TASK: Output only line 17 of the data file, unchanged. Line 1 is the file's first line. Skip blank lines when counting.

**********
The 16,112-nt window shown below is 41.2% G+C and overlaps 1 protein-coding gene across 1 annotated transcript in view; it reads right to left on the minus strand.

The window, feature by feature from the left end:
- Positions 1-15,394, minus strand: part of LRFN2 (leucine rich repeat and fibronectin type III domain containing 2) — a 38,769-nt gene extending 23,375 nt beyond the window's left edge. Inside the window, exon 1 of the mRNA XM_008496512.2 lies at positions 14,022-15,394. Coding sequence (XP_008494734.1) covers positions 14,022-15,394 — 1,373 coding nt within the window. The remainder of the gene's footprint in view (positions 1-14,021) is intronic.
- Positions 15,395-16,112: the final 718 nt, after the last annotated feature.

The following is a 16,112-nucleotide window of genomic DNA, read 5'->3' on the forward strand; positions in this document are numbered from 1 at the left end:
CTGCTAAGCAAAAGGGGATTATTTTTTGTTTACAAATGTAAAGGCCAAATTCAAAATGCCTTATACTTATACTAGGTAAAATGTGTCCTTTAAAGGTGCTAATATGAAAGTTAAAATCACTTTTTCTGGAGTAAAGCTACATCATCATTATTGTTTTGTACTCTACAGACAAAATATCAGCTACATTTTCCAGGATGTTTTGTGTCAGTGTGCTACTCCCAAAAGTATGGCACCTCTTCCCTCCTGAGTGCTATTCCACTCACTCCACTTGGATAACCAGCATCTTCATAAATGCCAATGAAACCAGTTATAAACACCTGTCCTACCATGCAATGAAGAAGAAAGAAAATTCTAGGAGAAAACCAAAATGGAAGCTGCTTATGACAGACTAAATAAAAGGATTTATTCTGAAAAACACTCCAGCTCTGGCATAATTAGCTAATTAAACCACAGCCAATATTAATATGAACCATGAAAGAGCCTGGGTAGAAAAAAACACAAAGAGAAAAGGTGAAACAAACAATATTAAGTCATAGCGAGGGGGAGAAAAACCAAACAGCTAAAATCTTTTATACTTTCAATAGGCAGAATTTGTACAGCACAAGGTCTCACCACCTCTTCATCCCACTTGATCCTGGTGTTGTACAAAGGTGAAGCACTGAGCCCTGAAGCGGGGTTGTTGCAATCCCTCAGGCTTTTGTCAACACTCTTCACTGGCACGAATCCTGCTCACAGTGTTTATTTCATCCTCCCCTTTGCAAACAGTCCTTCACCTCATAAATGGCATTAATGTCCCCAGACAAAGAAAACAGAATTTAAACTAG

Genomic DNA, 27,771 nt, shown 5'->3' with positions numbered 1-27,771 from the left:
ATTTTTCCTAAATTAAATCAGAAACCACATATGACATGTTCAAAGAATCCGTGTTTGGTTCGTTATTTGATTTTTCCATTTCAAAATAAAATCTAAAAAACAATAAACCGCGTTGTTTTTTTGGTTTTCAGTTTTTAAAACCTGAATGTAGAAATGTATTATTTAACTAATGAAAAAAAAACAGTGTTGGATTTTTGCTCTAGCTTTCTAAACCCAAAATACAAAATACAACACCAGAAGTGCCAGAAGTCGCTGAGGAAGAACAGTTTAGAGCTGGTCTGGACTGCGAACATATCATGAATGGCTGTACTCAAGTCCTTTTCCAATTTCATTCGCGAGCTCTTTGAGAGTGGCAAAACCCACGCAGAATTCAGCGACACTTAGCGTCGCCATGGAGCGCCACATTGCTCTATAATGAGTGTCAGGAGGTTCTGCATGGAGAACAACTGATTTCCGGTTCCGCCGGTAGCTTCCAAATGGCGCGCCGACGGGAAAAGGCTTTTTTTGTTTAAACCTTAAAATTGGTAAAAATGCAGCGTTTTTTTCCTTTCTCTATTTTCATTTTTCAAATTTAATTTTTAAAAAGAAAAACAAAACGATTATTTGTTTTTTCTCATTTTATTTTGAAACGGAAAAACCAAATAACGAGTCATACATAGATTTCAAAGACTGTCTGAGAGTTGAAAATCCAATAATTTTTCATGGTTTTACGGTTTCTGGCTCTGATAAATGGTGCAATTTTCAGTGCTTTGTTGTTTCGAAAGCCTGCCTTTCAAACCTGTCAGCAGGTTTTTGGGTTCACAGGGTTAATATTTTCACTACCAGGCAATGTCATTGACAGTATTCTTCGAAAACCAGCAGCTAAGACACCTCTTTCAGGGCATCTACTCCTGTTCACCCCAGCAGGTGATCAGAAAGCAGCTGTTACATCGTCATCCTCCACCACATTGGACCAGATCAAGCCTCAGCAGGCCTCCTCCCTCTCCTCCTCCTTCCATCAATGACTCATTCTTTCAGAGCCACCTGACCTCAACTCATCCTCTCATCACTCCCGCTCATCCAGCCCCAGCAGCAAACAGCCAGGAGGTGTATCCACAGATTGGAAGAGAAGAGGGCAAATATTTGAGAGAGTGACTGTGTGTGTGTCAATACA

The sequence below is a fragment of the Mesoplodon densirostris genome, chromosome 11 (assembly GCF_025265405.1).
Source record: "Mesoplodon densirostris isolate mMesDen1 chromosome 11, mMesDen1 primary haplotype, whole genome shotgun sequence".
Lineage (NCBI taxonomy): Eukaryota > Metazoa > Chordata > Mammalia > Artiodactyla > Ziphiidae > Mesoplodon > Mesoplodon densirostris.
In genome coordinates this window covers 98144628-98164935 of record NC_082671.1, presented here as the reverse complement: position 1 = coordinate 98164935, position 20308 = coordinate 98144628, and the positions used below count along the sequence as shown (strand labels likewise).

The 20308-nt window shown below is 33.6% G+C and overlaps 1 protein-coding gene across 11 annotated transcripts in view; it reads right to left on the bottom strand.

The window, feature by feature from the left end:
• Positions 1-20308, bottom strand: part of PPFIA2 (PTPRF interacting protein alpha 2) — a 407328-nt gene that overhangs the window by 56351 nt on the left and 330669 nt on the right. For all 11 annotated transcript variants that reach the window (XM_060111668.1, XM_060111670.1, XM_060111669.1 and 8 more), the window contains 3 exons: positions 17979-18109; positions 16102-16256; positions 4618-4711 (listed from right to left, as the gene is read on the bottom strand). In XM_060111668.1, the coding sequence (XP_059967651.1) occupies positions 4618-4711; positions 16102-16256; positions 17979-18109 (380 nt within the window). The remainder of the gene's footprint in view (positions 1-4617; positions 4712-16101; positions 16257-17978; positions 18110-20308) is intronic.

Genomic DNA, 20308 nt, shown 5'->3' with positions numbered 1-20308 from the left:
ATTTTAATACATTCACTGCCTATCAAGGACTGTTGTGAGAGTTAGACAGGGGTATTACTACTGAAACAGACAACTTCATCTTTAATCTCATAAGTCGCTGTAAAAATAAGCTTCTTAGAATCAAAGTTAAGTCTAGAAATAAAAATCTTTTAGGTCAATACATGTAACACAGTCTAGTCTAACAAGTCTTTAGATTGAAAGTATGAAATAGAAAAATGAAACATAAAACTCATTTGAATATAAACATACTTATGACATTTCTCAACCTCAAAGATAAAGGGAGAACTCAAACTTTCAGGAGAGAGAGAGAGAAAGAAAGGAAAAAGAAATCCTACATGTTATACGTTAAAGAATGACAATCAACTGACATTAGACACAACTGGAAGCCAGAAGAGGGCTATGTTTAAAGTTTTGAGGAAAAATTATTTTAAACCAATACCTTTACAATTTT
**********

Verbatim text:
ATTTTAATACATTCACTGCCTATCAAGGACTGTTGTGAGAGTTAGACAGGGGTATTACTACTGAAACAGACAACTTCATCTTTAATCTCATAAGTCGCTGTAAAAATAAGCTTCTTAGAATCAAAGTTAAGTCTAGAAATAAAAATCTTTTAGGTCAATACATGTAACACAGTCTAGTCTAACAAGTCTTTAGATTGAAAGTATGAAATAGAAAAATGAAACATAAAACTCATTTGAATATAAACATACTTATGACATTTCTCAACCTCAAAGATAAAGGGAGAACTCAAACTTTCAGGAGAGAGAGAGAGAAAGAAAGGAAAAAGAAATCCTACATGTTATACGTTAAAGAATGACAATCAACTGACATTAGACACAACTGGAAGCCAGAAGAGGGCTATGTTTAAAGTTTTGAGGAAAAATTATTTTAAACCAATACCTTTACAATTTT